\ ˈren \

Definition of wren

 (Entry 1 of 2)

1 : any of a family (Troglodytidae) of small typically brownish oscine singing birds especially : a very small widely distributed bird (Troglodytes troglodytes) that has a short erect tail and is noted for its song
2 : any of various small singing birds resembling the true wrens in size and habits


biographical name
\ ˈren \

Definition of Wren (Entry 2 of 2)

Sir Christopher 1632–1723 English architect

Illustration of wren

Illustration of wren


wren 1

In the meaning defined above

Examples of wren in a Sentence

Recent Examples on the Web: Noun

Birds that nest on or near the ground, like the house wren, push their young to leave early. National Geographic, "Birds That Leave Nest Too Late Can Endanger Their Families," 25 June 2018 The normal nesting period of house wrens is two weeks to 17 days. Ernie Cowan, sandiegouniontribune.com, "Seven for Seven - all the wren eggs hatch," 19 May 2018 Parent wrens would still bring food, but often not enter the nest box. Ernie Cowan, sandiegouniontribune.com, "Happily, but sadly too, the wrens fly from the nest," 26 May 2018 The paper looked at about a dozen songbird species, including the American robin, red-faced warbler, and other arboreal species, as well as ground-dwelling birds like the house wren and white-breasted nuthatch. National Geographic, "Birds That Leave Nest Too Late Can Endanger Their Families," 25 June 2018 As this wren has built a giant nest for her brood, complete with leftover bits of Christmas evergreen wreath and even some wayward dental floss, my own nest is shrinking. Lynn Petrak, chicagotribune.com, "Petrak: Mothering instincts — human and bird — in play during nesting season," 31 May 2018 Somewhere far off a marsh wren sang, but never showed itself. Taylor Piephoff, charlotteobserver, "Cowan’s Ford Wildlife Refuge is a perfect spot for leisurely birding | Charlotte Observer," 4 May 2018 Moving on the ground is more dangerous than moving in trees, so house wrens have higher chances of mortality. National Geographic, "Birds That Leave Nest Too Late Can Endanger Their Families," 25 June 2018 The tiny camera in our nestbox has given us an inside view of this miracle of life, and also some delightful insight into the behavior of the house wren. Ernie Cowan, sandiegouniontribune.com, "Visit the High Sierra with a trip to Palomar Mountain," 11 May 2018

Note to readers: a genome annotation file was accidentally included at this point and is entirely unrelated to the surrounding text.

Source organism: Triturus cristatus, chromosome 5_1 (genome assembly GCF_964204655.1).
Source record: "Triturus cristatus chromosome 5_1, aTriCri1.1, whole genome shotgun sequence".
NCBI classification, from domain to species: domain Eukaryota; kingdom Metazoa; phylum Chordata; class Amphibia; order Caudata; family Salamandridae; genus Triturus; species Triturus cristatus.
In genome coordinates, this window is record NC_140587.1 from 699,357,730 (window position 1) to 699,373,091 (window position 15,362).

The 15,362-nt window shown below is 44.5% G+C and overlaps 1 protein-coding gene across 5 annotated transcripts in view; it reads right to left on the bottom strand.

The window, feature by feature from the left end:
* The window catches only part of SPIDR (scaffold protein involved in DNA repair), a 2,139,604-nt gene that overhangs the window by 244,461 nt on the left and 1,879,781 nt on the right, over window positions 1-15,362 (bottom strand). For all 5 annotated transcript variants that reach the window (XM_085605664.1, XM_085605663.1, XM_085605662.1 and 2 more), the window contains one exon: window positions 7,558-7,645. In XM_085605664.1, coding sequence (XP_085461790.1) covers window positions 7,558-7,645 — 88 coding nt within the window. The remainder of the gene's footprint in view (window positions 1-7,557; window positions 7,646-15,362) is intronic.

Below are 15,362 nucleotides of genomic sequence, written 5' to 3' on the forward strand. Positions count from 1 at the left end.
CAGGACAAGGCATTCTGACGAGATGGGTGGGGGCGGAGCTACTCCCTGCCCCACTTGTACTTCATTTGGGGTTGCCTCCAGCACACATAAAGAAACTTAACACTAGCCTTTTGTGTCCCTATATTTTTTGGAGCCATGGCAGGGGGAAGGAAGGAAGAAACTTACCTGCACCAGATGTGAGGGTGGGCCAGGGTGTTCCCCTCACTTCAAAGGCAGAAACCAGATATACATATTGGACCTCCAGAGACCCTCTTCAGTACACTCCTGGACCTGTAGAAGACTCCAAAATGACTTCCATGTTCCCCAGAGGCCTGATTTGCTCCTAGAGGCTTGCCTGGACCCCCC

These example sentences are selected automatically from various online news sources to reflect current usage of the word 'wren.' Views expressed in the examples do not represent the opinion of Merriam-Webster or its editors. Send us feedback.

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First Known Use of wren


before the 12th century, in the meaning defined at sense 1

History and Etymology for wren


Middle English wrenne, from Old English wrenna; akin to Old High German rentilo wren

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The first known use of wren was before the 12th century

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More Definitions for wren



English Language Learners Definition of wren

: a small bird with brown feathers and a short tail that points upward


\ ˈren \

Kids Definition of wren

: a small brown songbird with a short tail that points upward

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More from Merriam-Webster on wren

Rhyming Dictionary: Words that rhyme with wren

Spanish Central: Translation of wren

Nglish: Translation of wren for Spanish Speakers

Britannica.com: Encyclopedia article about wren

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someone who never drinks alcohol

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